In conducting a systematic review, it is important that you search widely through published and unpublished research, to find all information available on a particular topic.This usually includes searching sources such as:
The databases you choose to search will depend on the topic of your systematic review. It is important to search a range of multidisciplinary and subject specific databases.
You can access a wide variety of databases via the Database A-Z linked from the Primo homepage.
There are guides and tutorials on how to use each database here.
You can create personal accounts on most database provider website which will allow you to save searches, mark papers to return to and to set up alerts when new items are added to the database on your research topic.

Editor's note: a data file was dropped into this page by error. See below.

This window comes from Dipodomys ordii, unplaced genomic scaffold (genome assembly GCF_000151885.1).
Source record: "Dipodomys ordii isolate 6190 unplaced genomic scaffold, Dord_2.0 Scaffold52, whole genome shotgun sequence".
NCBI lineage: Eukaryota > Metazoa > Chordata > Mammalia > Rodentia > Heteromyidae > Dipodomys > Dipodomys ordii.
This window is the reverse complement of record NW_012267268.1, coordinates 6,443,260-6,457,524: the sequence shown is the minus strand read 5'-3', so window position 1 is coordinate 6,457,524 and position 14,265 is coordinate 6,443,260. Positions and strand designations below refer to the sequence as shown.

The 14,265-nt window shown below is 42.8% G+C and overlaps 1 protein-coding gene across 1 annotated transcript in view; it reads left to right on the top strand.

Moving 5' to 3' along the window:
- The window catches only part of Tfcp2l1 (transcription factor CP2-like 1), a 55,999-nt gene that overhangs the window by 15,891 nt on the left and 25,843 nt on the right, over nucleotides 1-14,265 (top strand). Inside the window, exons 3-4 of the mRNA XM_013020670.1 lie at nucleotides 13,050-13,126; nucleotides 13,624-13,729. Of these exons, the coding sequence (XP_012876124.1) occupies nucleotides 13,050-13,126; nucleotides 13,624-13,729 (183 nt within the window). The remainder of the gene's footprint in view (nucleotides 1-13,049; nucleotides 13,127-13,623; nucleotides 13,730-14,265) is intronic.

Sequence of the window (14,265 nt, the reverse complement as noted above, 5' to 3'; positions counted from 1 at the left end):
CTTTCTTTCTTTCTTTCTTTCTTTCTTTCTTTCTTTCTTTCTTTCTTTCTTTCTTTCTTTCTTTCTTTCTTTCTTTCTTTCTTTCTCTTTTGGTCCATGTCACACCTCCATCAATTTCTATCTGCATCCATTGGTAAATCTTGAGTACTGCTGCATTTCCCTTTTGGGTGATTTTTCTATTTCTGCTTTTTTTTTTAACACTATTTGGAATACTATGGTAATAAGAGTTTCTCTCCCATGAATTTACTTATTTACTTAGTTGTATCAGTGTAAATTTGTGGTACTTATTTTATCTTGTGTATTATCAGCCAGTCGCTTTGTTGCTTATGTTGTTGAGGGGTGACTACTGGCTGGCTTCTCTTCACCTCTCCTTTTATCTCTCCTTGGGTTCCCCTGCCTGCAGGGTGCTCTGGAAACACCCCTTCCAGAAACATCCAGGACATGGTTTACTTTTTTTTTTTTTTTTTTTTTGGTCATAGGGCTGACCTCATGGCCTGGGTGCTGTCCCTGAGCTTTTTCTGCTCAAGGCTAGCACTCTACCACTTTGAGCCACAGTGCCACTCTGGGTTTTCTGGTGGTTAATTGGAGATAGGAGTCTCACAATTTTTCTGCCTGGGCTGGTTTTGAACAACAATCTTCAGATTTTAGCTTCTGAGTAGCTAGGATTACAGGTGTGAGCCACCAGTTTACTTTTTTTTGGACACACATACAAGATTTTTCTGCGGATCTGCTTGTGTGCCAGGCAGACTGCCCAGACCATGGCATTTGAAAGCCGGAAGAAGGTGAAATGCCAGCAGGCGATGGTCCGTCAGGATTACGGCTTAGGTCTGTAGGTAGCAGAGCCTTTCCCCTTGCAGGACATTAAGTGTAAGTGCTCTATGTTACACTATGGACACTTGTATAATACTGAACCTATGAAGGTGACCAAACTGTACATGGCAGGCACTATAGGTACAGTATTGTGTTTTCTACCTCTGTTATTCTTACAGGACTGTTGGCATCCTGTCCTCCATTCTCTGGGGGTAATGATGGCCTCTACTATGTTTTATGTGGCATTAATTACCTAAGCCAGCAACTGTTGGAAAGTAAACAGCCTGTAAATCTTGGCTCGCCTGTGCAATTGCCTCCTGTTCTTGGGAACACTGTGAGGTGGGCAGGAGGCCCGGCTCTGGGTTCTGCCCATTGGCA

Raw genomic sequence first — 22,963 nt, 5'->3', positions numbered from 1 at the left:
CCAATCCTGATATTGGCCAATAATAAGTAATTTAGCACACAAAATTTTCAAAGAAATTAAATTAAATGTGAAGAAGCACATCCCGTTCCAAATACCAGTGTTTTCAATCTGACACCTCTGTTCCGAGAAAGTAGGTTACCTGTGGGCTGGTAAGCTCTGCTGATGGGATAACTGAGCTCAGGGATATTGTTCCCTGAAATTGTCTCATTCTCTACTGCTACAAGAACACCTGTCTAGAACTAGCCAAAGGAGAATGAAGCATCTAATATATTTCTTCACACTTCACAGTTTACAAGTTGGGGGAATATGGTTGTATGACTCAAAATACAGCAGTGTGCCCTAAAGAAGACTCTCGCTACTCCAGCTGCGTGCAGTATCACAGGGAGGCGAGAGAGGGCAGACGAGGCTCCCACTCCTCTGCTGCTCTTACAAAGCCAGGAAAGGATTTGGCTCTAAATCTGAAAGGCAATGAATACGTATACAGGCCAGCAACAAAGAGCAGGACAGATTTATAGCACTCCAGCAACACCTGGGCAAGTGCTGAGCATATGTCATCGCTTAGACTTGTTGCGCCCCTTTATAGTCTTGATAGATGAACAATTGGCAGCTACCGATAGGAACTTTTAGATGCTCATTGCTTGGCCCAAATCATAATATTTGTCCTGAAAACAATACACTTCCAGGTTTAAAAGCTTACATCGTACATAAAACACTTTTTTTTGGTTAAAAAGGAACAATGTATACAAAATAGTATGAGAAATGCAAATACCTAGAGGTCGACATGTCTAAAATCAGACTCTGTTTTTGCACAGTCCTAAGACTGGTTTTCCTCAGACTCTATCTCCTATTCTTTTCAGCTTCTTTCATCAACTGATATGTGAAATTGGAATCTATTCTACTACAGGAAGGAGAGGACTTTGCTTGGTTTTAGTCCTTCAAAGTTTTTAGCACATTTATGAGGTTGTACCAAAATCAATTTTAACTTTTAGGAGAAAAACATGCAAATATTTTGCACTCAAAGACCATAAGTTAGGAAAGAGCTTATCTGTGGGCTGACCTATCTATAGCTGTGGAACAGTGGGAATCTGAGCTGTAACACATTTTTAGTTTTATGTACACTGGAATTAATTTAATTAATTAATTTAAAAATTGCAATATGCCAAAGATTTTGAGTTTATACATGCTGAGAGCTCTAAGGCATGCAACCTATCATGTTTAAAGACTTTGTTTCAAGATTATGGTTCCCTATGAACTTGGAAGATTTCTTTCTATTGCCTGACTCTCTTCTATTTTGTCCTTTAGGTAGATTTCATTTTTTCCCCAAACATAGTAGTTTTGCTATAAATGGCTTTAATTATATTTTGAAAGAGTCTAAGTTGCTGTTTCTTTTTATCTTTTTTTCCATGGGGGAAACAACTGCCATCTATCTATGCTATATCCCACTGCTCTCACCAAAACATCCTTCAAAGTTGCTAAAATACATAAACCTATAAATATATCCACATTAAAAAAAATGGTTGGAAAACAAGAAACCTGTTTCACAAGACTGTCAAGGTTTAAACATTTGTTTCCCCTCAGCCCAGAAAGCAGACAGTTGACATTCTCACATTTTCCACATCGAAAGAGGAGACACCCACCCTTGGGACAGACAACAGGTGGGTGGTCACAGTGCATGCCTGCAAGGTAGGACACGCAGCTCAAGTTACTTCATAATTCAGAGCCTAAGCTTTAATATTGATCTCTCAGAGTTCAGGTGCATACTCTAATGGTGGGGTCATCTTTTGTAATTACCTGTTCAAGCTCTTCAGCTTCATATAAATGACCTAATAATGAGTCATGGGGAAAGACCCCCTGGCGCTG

It will depend on the purpose and scope of the review whether or not to include grey literature in your search, however, there are a number of reasons why it may be important to include in your review:
For more information see the Using grey literature guide.
"Handsearching involves a manual page-by-page examination of the entire contents of a journal issue or conference proceedings to identify all eligible reports of trials. In journals, reports of trials may appear in articles, abstracts, news columns, editorial, letters or other text" (Cochrane Handbook, 188.8.131.52)
Why is handsearching important?
For the trials that are reported, they may not be easily identified as trials due to indexing issues associated with some databases
Note: Conference proceedings are important to hand search because individual conference papers are rarely indexed.
For more information, refer to: